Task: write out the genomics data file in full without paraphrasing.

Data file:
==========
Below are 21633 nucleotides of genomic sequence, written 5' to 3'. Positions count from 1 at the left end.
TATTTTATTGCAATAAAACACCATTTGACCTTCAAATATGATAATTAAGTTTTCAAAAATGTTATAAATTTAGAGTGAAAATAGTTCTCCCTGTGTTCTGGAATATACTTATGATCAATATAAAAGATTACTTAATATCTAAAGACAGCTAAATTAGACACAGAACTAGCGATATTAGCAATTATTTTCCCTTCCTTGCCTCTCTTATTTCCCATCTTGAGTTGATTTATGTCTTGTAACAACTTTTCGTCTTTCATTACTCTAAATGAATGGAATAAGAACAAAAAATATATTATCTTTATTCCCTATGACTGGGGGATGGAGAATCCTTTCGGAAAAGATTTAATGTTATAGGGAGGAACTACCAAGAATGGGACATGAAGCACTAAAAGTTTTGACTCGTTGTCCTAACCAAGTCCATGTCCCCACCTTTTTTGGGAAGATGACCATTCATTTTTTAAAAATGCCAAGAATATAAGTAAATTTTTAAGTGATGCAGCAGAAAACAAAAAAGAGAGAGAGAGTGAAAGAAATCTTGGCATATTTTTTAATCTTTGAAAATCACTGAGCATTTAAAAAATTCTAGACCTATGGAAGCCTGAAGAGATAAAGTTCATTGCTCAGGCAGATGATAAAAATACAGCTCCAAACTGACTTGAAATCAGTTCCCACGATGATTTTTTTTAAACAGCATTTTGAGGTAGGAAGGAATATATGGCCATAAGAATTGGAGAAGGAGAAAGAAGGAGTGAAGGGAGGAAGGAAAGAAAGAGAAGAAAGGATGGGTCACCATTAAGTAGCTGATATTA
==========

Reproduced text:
Below are 21633 nucleotides of genomic sequence, written 5' to 3'. Positions count from 1 at the left end.
TATTTTATTGCAATAAAACACCATTTGACCTTCAAATATGATAATTAAGTTTTCAAAAATGTTATAAATTTAGAGTGAAAATAGTTCTCCCTGTGTTCTGGAATATACTTATGATCAATATAAAAGATTACTTAATATCTAAAGACAGCTAAATTAGACACAGAACTAGCGATATTAGCAATTATTTTCCCTTCCTTGCCTCTCTTATTTCCCATCTTGAGTTGATTTATGTCTTGTAACAACTTTTCGTCTTTCATTACTCTAAATGAATGGAATAAGAACAAAAAATATATTATCTTTATTCCCTATGACTGGGGGATGGAGAATCCTTTCGGAAAAGATTTAATGTTATAGGGAGGAACTACCAAGAATGGGACATGAAGCACTAAAAGTTTTGACTCGTTGTCCTAACCAAGTCCATGTCCCCACCTTTTTTGGGAAGATGACCATTCATTTTTTAAAAATGCCAAGAATATAAGTAAATTTTTAAGTGATGCAGCAGAAAACAAAAAAGAGAGAGAGAGTGAAAGAAATCTTGGCATATTTTTTAATCTTTGAAAATCACTGAGCATTTAAAAAATTCTAGACCTATGGAAGCCTGAAGAGATAAAGTTCATTGCTCAGGCAGATGATAAAAATACAGCTCCAAACTGACTTGAAATCAGTTCCCACGATGATTTTTTTTAAACAGCATTTTGAGGTAGGAAGGAATATATGGCCATAAGAATTGGAGAAGGAGAAAGAAGGAGTGAAGGGAGGAAGGAAAGAAAGAGAAGAAAGGATGGGTCACCATTAAGTAGCTGATATTA